Improving Sleep – Especially During COVID-19

Many struggle with sleep issues on a regular basis, and this is a very common complaint during these unprecedented COVID-19 times. Changes in daily routines and schedules have resulted in many sleep-related issues to include:

  • Difficulty falling asleep
  • Difficulty staying asleep
  • Vivid dreams
  • Changes in sleep-wake schedules
  • Night-time eating
  • Night-time sweating
  • Obsessing and Worrying
  • Increased daytime sleeping and difficulty getting out of bed

Sleep of course is always important but especially so during these times of increased emotional and physical stress. Benefits of sleep include:

  • Time for overall rejuvenation
  • Improved immune system and overall physical functioning
  • Healthier daytime eating
  • Emotion regulation and enhanced mood
  • Sharper brain function to include memory / attention / concentration / focus / thinking / learning and decision-making
  • Adequate energy to make it through the day

There are very specific things you can do to improve sleep:

  • Consistent sleep-wake cycles; program your brain to go to sleep/wake up the same time every day. You can slowly change this on each end at 15-30 minute increments every 2-3 days until the goal is achieved
  • Healthier daytime eating
  • No caffeine after the noon hour
  • No alcohol within 2-4 hours prior to sleep
  • End eating within 2 hours of sleep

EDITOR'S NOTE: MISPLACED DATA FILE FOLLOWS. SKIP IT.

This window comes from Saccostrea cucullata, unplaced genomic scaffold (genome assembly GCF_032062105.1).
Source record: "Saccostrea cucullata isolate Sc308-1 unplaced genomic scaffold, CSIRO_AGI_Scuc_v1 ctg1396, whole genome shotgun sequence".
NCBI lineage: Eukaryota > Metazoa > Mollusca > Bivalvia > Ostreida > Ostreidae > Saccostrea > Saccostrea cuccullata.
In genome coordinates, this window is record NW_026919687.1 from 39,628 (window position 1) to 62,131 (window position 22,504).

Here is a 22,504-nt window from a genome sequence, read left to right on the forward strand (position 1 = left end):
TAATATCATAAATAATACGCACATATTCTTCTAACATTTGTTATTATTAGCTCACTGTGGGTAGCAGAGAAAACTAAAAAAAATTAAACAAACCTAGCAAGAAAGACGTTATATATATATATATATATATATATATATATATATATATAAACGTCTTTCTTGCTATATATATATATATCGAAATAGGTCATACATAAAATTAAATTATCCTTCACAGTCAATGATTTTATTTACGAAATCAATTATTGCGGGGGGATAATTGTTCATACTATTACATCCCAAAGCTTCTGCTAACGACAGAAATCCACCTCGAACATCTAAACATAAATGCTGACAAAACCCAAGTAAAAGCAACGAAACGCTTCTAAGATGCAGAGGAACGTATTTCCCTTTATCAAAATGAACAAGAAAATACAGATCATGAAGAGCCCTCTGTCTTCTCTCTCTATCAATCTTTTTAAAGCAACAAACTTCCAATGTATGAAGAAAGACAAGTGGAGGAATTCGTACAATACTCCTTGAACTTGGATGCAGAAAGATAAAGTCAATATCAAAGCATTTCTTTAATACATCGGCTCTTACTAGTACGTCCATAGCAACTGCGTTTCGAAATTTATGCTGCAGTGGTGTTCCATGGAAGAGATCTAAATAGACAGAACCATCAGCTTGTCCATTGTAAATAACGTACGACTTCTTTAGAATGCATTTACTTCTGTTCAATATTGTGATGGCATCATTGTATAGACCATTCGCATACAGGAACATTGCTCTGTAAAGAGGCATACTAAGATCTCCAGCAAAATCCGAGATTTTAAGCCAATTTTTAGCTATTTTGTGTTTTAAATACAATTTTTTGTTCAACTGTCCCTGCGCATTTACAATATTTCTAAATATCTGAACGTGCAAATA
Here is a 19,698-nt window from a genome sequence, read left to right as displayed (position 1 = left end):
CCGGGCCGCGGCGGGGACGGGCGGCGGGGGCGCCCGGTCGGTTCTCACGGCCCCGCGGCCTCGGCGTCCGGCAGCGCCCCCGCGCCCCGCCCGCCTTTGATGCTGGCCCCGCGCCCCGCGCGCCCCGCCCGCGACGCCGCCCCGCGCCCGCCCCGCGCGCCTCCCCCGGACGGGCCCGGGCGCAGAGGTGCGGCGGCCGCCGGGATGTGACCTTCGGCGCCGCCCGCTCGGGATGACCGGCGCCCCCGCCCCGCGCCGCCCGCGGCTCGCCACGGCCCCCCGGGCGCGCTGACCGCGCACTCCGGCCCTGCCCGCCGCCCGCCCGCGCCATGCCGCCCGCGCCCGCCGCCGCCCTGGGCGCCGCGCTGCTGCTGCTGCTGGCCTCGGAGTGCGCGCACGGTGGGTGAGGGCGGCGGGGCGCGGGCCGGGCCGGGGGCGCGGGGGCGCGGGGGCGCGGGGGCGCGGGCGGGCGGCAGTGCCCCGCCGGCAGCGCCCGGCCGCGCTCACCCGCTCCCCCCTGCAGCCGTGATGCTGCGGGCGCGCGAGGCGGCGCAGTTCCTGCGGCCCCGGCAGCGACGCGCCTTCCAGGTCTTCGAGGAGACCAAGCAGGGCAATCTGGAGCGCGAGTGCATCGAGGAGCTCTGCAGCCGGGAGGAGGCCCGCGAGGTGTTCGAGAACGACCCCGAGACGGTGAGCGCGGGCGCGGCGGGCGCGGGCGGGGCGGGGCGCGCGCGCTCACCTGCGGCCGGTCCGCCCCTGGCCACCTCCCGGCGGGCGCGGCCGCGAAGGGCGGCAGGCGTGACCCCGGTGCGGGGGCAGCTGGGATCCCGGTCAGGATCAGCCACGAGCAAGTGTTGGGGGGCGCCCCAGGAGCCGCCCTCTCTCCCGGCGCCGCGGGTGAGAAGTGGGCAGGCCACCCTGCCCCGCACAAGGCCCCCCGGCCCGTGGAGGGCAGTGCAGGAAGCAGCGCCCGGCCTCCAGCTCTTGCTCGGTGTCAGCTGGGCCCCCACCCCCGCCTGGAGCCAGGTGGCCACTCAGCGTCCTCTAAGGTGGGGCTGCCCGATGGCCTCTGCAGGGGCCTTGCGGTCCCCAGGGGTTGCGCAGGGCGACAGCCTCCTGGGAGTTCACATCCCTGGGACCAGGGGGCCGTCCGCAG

• Slowly wind down at night by getting into bed in a quiet, comfortable environment at least 30 minutes prior to sleep
  • Limit lights and screen time to include phone/tablet/TV/computer minimum of 30 minutes prior to sleep
  • Cool bedroom environment
  • Limit bed to sexual and sleep activities
  • Hot bath prior to bed
  • Limit COVID-19 and negative news, especially within 2 hours of falling asleep
  • Be very mindful of positive/relaxing/grateful thoughts as falling asleep
  • Intend mindfully that you will have a peaceful/relaxing/rejuvenating sleep as you are dozing off
  • Google and listen to visual imagery/meditation/relaxation videos or calming music as you are falling asleep
  • Listen to calming apps
    • Calm
    • Insight Timer
    • Headspace
    • Ten Percent Happier
  • Pray as you are falling asleep and turn over your cares to your higher power
  • Challenge yourself to relax every muscle in your body by mentally scanning your body from head to toe as you are falling asleep
  • Remind yourself of a positive/grateful thought that will be on your mind when you wake up and immediately upon awakening, remind yourself of that thought
  • Get out of bed on time and refrain from laying there, no matter how tempting it may be
  • Immediately begin your daily hygiene and routines
  • Keep consistent times/daily schedules and routines for work, play and eating
  • Set aside time “move your body” daily
  • Refrain from energizing, aerobic activity at least 2-4 hours prior to sleep
  • Limit daytime napping
  • Get fresh air and sunshine daily and as much as possible, within 2 hours of sleep

In conclusion, sleep hygiene is very important on many levels to include physical, emotional and mental health. Please consider some of the above suggestions. If you are still struggling with sleep issues, consider speaking with your primary care physician or reaching out to us at The Behavioral Wellness Group. There is Help! There is Hope!

John A. Glovan, Psy.D.
Director, Health and Wellness Program Co-Founder
The Behavioral Wellness Group